PHP Universal Database Library - connects to and generates queries for SQL Servers
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README.md

PHP Universal Database Library - PUDL

Build Status

About

The primary function of this library is to provide a common interface for interacting with several different database engines without worrying about implementation specific syntax. PUDL takes basic PHP functions and data types, and then converts these over to engine specific SQL queries automatically. This is accomplished using a simplistic procedural style of programming rather than a more complex ORM style of programming. No custom classes outside of PUDL are required to take full advantage of this library.

The test folder contains a series of examples of PUDL function calls and their resulting SQL query strings. This is a good place to get an idea of what the PUDL library is designed for beyond what is documented on this page.

Supported Database Engines

Engine Class Support Info
MySQL pudlMySqli
pudlMySql
Officially Supported Both modern php-mysqli and legacy php-mysql available
MariaDB pudlMySqli
pudlMySql
Officially Supported Same as MySQL
Percona pudlMySqli
pudlMySql
Officially Supported Same as MySQL
Galera Clustering pudlGalera Officially Supported Uses pudlMySqli with additional cluster features
NULL pudlNull Officially Supported Essentially /dev/null the database
Microsoft SQL pudlSqlSrv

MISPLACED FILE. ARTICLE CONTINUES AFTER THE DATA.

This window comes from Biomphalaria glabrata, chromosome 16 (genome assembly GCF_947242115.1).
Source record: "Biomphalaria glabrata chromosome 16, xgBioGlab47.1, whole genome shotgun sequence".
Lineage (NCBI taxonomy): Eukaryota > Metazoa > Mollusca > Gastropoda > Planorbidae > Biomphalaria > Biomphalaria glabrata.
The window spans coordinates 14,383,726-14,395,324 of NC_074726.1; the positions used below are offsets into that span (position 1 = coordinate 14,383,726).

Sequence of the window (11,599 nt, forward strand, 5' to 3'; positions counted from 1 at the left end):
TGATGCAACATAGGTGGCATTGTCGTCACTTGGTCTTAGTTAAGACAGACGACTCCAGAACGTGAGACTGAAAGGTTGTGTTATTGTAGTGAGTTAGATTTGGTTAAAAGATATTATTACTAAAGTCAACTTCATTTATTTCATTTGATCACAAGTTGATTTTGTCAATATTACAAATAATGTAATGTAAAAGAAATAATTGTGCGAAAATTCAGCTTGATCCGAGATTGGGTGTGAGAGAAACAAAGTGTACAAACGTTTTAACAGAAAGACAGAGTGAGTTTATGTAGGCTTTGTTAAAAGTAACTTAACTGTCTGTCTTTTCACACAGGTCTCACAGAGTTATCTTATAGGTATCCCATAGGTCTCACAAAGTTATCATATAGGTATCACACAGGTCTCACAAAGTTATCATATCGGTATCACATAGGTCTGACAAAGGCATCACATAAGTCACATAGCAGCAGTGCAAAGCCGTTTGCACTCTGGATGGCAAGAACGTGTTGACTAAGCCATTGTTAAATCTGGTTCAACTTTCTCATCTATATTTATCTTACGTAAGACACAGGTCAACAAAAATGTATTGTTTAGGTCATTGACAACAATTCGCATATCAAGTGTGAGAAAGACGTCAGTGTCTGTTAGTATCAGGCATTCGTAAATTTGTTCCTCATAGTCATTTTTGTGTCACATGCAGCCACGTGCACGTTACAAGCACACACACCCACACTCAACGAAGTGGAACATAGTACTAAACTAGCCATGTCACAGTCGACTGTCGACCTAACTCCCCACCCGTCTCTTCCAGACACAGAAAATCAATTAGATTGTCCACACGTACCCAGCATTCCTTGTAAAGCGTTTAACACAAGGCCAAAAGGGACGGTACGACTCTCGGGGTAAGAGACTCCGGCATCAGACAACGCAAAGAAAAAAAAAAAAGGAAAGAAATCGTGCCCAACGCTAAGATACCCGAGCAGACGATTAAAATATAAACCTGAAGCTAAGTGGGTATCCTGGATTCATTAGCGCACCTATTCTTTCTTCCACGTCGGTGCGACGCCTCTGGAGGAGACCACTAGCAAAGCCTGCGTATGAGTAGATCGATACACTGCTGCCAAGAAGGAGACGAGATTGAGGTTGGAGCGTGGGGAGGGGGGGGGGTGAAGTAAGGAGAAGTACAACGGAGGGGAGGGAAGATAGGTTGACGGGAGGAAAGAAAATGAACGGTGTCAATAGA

pudlMsSql
Experimental Support Both modern php-sqlsrv and legacy php-mssql available
SQLite pudlSqlite Experimental Support Uses the php-sqlite3 driver
ODBC pudlOdbc Experimental Support Uses the php-odbc driver
Actian PSQL pudlOdbc Experimental Support Supported through ODBC
PostgreSQL pudlPgSql Experimental Support Uses the php-pgsql driver
PDO pudlPdo Experimental Support Uses the php-pdo driver
Shell pudlShell Experimental Hack Custom JSON proxy interface over shell commands
Web pudlWeb Experimental Hack Custom JSON proxy interface over HTTP(s)
Clone pudlClone Experimental Hack Cloned interface forwarding calls to another PUDL instance

License

This software library is licensed under the BSD 2-clause license, and may be freely used in any project (commercial, freelance, hobby, or otherwise) which is compatible with this license. See LICENSE for more details.

Usage

Getting Started


First, create an instance of PUDL for your specific database type

require_once('pudl/pudl.php');

$db = pudl::instance([
	'type'     => 'MySqli',
	'server'   => 'localhost',